How information systems augment manufacturing efficiencies

SEISA Medical, manufacturer of medical devices, says information management augments product quality. Here's how.

11/18/2009


Contract manufacturer, SEISA Medical, has more than 2,000 employees worldwide.

Contract manufacturer, SEISA Medical, has more than 2,000 employees worldwide.


SEISA Medical is a vertically integrated, full-service provider of medical devices.

SEISA Medical is a vertically integrated, full-service provider of medical devices.

Integration of information systems across the supply chain helps to tightly manage processes and quality assurance, especially for medial device manufacturing. Production of medical devices involves a commitment to tightly manage all processes relating to manufacturing and quality assurance because of intense government regulations and the drive to fully implement lean processes.

SEISA Medical is an ISO 13485-2003 certified contract manufacturer of complex medical devices and components (95% of which are FDA Class 2 and 3), with 1,200 production personnel divided between facilities in Mexico and Slovakia. (SEISA stands for Servicios Internacionales de Ensamble Sociedad Anonima, in English, International Assembly Services Inc.) The company produces more than 1,000 SKUs for 15 discrete U.S.-based medical device manufacturers, and uses source components and materials from more than 1,000 suppliers in North America, Europe and Asia. Data collection and data management systems deliver consistent quality and product performance.

Tips for a lean enterprise

Essential advice for making manufacturing lean includes the following.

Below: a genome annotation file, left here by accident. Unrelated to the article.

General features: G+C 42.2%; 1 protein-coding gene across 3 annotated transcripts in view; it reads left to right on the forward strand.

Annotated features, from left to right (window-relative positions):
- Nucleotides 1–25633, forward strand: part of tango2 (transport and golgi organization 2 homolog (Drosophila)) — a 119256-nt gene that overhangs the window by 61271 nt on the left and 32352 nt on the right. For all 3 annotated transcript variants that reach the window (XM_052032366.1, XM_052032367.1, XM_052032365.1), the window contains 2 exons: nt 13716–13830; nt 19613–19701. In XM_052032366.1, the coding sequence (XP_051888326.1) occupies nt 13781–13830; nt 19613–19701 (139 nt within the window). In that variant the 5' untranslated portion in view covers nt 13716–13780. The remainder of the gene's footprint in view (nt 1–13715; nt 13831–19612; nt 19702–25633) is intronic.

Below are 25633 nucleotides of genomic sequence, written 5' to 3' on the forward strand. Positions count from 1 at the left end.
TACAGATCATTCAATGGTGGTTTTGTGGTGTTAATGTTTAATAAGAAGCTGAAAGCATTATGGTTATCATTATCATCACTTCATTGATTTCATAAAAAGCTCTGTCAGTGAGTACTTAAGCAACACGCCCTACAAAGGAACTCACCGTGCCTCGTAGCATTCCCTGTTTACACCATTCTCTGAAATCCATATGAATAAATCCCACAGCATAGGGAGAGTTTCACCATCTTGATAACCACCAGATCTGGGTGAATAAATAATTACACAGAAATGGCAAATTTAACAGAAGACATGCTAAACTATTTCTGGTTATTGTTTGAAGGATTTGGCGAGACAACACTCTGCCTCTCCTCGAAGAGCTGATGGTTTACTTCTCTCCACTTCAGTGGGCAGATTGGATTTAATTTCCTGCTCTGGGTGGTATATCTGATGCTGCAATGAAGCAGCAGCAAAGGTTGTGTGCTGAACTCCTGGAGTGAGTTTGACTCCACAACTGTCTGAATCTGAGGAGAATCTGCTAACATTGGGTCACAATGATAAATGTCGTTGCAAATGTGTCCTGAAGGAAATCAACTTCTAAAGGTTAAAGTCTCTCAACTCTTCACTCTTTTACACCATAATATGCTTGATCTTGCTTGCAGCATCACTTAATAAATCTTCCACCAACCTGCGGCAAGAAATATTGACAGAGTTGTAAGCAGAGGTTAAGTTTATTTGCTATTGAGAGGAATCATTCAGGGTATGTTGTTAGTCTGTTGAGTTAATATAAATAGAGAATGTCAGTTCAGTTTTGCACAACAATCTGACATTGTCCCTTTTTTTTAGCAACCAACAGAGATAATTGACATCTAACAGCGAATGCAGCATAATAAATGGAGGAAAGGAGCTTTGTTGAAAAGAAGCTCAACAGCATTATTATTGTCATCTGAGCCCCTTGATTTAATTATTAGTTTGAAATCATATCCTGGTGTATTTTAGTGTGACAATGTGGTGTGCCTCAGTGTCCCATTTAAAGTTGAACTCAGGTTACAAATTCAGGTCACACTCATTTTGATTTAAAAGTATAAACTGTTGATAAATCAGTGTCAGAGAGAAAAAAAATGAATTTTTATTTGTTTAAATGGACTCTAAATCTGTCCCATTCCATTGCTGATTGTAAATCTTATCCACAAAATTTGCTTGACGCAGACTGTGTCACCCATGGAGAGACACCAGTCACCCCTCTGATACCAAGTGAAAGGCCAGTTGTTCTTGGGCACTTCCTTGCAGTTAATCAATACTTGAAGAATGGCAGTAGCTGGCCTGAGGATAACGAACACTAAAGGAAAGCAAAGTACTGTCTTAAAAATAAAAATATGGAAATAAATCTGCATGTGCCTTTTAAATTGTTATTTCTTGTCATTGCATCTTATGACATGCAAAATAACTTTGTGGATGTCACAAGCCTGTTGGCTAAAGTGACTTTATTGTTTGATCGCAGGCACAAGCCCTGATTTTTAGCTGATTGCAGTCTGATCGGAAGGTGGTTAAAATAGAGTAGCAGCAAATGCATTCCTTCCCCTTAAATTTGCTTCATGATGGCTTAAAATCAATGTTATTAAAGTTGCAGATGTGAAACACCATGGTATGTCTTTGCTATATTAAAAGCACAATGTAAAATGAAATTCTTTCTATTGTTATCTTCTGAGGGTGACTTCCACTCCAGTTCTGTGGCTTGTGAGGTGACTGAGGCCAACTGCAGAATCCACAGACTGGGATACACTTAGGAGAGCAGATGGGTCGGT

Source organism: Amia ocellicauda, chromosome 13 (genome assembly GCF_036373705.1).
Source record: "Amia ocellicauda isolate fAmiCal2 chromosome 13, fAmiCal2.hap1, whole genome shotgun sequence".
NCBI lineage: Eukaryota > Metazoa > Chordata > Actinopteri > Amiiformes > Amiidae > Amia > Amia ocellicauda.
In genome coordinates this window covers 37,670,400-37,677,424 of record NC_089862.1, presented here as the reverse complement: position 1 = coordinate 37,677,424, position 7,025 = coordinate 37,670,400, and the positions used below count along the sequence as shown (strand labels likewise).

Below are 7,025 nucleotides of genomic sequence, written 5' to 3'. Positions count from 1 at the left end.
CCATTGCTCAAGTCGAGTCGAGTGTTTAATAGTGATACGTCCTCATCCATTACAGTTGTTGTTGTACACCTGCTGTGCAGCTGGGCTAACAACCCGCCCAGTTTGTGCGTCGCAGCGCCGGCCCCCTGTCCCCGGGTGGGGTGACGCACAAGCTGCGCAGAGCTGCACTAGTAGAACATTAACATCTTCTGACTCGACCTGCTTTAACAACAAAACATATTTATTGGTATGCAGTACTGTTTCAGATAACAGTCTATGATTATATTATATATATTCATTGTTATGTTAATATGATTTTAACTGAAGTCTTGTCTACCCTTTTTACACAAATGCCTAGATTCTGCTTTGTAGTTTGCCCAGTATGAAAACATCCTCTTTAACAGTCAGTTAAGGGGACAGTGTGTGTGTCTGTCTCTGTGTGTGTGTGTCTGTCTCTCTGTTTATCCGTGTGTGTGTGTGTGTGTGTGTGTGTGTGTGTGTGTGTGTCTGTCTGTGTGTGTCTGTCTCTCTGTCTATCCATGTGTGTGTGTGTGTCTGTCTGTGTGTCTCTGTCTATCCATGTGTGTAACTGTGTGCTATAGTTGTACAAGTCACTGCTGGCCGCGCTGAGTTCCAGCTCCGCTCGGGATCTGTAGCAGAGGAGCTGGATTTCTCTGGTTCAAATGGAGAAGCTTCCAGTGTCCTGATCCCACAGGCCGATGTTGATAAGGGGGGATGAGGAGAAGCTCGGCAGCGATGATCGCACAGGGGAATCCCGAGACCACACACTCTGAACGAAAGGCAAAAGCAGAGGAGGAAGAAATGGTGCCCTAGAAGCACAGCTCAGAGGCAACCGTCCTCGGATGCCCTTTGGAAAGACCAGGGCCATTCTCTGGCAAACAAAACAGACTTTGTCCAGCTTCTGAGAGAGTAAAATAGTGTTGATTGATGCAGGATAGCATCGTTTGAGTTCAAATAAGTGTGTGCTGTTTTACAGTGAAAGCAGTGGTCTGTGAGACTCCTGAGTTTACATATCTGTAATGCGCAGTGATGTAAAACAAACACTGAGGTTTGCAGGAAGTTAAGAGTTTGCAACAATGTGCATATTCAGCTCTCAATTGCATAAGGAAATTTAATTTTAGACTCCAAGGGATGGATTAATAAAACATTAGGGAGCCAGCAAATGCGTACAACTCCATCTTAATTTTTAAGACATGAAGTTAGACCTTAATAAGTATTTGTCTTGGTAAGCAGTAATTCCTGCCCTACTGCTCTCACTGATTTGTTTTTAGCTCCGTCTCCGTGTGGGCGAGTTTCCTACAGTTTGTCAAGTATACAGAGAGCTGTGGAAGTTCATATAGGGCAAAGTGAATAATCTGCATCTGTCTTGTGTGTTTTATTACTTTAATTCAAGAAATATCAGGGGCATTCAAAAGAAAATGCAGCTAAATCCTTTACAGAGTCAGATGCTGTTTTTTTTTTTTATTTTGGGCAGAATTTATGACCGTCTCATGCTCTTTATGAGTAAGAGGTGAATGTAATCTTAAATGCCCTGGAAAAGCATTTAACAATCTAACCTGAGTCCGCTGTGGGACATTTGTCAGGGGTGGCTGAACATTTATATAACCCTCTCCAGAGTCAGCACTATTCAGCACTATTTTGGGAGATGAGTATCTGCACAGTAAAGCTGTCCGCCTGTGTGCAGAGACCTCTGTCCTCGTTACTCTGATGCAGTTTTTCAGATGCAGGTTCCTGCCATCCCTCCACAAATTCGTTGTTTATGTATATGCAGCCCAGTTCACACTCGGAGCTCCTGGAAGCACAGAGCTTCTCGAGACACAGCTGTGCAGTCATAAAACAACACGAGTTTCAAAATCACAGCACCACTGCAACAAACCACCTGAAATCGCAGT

- Put a focus on providing value for customers;

- Ensure management philosophy drives the company to exceed quality and regulatory standards for customers;

Seisa Medical product experience includes Class I, II, III devices.

Seisa Medical product experience includes Class I, II, III devices for endoscopy, cardiology, endovascular, respiratory, electro surgery, urological, general surgical, surgical kits, and mother/baby care products.

- Use industry benchmarks, aiming data collection efforts at key performance indicators for fixed and variable processes, and for data points that are correlative and independent;

- Seamlessly integrate disciplines including supply chain, production, quality assurance, industrial engineering, environmental health and safety practices, among others;

- Manage information effectively, especially for highly regulated, high-mix, high-volume production operations, separating customer information appropriately;

- Track and meet U.S. FDA-requirements;

- Coordinate manufacturing and distribute work orders cost-effectively among available facilities;

4 questions for continuous improvement

Supply chain management, however, will only be successful over the long term with a commitment to continuous adaptation and improvement. Questions to ask, and answers to monitor, include:

- Are enterprise resource planning (ERP) and material requirements planning (MRP) platforms are properly managed?